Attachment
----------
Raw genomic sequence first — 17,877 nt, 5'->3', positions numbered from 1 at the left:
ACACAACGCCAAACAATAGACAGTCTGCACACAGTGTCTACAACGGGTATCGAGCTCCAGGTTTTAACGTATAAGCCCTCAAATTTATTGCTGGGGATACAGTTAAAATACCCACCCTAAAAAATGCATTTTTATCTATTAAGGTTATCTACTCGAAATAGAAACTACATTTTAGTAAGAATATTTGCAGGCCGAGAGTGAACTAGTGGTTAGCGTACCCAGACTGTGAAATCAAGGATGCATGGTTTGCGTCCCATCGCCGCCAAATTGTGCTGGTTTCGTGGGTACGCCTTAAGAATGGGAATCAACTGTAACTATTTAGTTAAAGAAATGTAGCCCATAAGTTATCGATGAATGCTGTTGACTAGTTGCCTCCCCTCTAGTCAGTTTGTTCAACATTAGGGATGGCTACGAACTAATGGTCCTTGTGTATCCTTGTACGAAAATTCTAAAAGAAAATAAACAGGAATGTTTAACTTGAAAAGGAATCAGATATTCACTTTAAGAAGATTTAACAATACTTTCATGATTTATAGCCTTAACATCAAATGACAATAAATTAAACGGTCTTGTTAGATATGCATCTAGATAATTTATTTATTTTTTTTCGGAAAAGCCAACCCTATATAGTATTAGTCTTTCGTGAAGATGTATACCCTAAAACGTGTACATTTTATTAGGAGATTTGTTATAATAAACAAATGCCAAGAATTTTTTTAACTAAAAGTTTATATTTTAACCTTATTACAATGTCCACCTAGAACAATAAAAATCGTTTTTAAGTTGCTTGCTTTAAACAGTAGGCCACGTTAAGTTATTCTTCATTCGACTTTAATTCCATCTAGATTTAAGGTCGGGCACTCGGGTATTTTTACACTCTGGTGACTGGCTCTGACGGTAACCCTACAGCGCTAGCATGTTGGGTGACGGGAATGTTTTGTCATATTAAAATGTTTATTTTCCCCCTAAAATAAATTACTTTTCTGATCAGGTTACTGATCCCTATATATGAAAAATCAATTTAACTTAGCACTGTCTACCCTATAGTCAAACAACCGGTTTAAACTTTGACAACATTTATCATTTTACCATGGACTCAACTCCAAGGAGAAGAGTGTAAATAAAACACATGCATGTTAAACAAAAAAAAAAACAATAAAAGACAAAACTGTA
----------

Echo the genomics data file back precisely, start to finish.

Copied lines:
Raw genomic sequence first — 17,877 nt, 5'->3', positions numbered from 1 at the left:
ACACAACGCCAAACAATAGACAGTCTGCACACAGTGTCTACAACGGGTATCGAGCTCCAGGTTTTAACGTATAAGCCCTCAAATTTATTGCTGGGGATACAGTTAAAATACCCACCCTAAAAAATGCATTTTTATCTATTAAGGTTATCTACTCGAAATAGAAACTACATTTTAGTAAGAATATTTGCAGGCCGAGAGTGAACTAGTGGTTAGCGTACCCAGACTGTGAAATCAAGGATGCATGGTTTGCGTCCCATCGCCGCCAAATTGTGCTGGTTTCGTGGGTACGCCTTAAGAATGGGAATCAACTGTAACTATTTAGTTAAAGAAATGTAGCCCATAAGTTATCGATGAATGCTGTTGACTAGTTGCCTCCCCTCTAGTCAGTTTGTTCAACATTAGGGATGGCTACGAACTAATGGTCCTTGTGTATCCTTGTACGAAAATTCTAAAAGAAAATAAACAGGAATGTTTAACTTGAAAAGGAATCAGATATTCACTTTAAGAAGATTTAACAATACTTTCATGATTTATAGCCTTAACATCAAATGACAATAAATTAAACGGTCTTGTTAGATATGCATCTAGATAATTTATTTATTTTTTTTCGGAAAAGCCAACCCTATATAGTATTAGTCTTTCGTGAAGATGTATACCCTAAAACGTGTACATTTTATTAGGAGATTTGTTATAATAAACAAATGCCAAGAATTTTTTTAACTAAAAGTTTATATTTTAACCTTATTACAATGTCCACCTAGAACAATAAAAATCGTTTTTAAGTTGCTTGCTTTAAACAGTAGGCCACGTTAAGTTATTCTTCATTCGACTTTAATTCCATCTAGATTTAAGGTCGGGCACTCGGGTATTTTTACACTCTGGTGACTGGCTCTGACGGTAACCCTACAGCGCTAGCATGTTGGGTGACGGGAATGTTTTGTCATATTAAAATGTTTATTTTCCCCCTAAAATAAATTACTTTTCTGATCAGGTTACTGATCCCTATATATGAAAAATCAATTTAACTTAGCACTGTCTACCCTATAGTCAAACAACCGGTTTAAACTTTGACAACATTTATCATTTTACCATGGACTCAACTCCAAGGAGAAGAGTGTAAATAAAACACATGCATGTTAAACAAAAAAAAAAACAATAAAAGACAAAACTGTA